The following instructions for replacing garage door springs are for do-it-yourself homeowners and maintenance repair men who service their smaller commercial or industrial sectional overhead doors.
These directions are designed for torsion springs mounted to both sides of an anchor bracket above the middle of the garage door, as pictured above. Instructions for replacing a single torsion spring, replacing garage door extension springs, and replacing Wayne Dalton Torquemaster springs are linked to our DIY Instructions page above. You'll also find a link for any other garage door parts you may need while repairing your door.
How much should a garage door spring replacement cost? The national average is between $200 and $300 for a professional to come to your house and replace two springs. Online sources suggest a higher price of over $700 and that you will save $500 or more by replacing springs yourself.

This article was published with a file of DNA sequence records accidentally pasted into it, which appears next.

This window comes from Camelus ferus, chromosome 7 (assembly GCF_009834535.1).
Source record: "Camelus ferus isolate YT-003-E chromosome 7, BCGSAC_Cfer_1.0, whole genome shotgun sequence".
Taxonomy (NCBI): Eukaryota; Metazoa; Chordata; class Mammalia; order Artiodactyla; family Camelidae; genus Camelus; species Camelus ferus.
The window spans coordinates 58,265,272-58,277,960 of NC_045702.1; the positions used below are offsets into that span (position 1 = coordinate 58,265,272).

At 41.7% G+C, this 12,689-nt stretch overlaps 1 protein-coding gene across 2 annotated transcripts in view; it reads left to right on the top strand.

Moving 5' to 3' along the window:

This is not true. To find the cost of replacing springs in your area, look for a reputable company through Yelp or the Better Business Bureau. If clicking a site's BBB logo doesn't take you to the BBB site, we advise purchasing your springs from a different company.
These instructions are for doors with cable drums and cables that look similar to those in the picture below. The next part beyond the end of the spring assembly is the cable drum. The drum is cast aluminium alloy 4" in diameter and 12.6" in circumference around the flat portion.
Just beyond the cable drum is the end bearing plate. The cable unwraps off the back of the drum between the drum and the garage wall or jamb and travels down alongside the door, inside the track brackets and behind the roller stems, as shown.
If your garage spring assembly is different from this, parts of these instructions may be helpful. Still, other parts may give dangerous, inaccurate directions, which could cost you a lot of time and money should you attempt to replace the springs using standard instructions.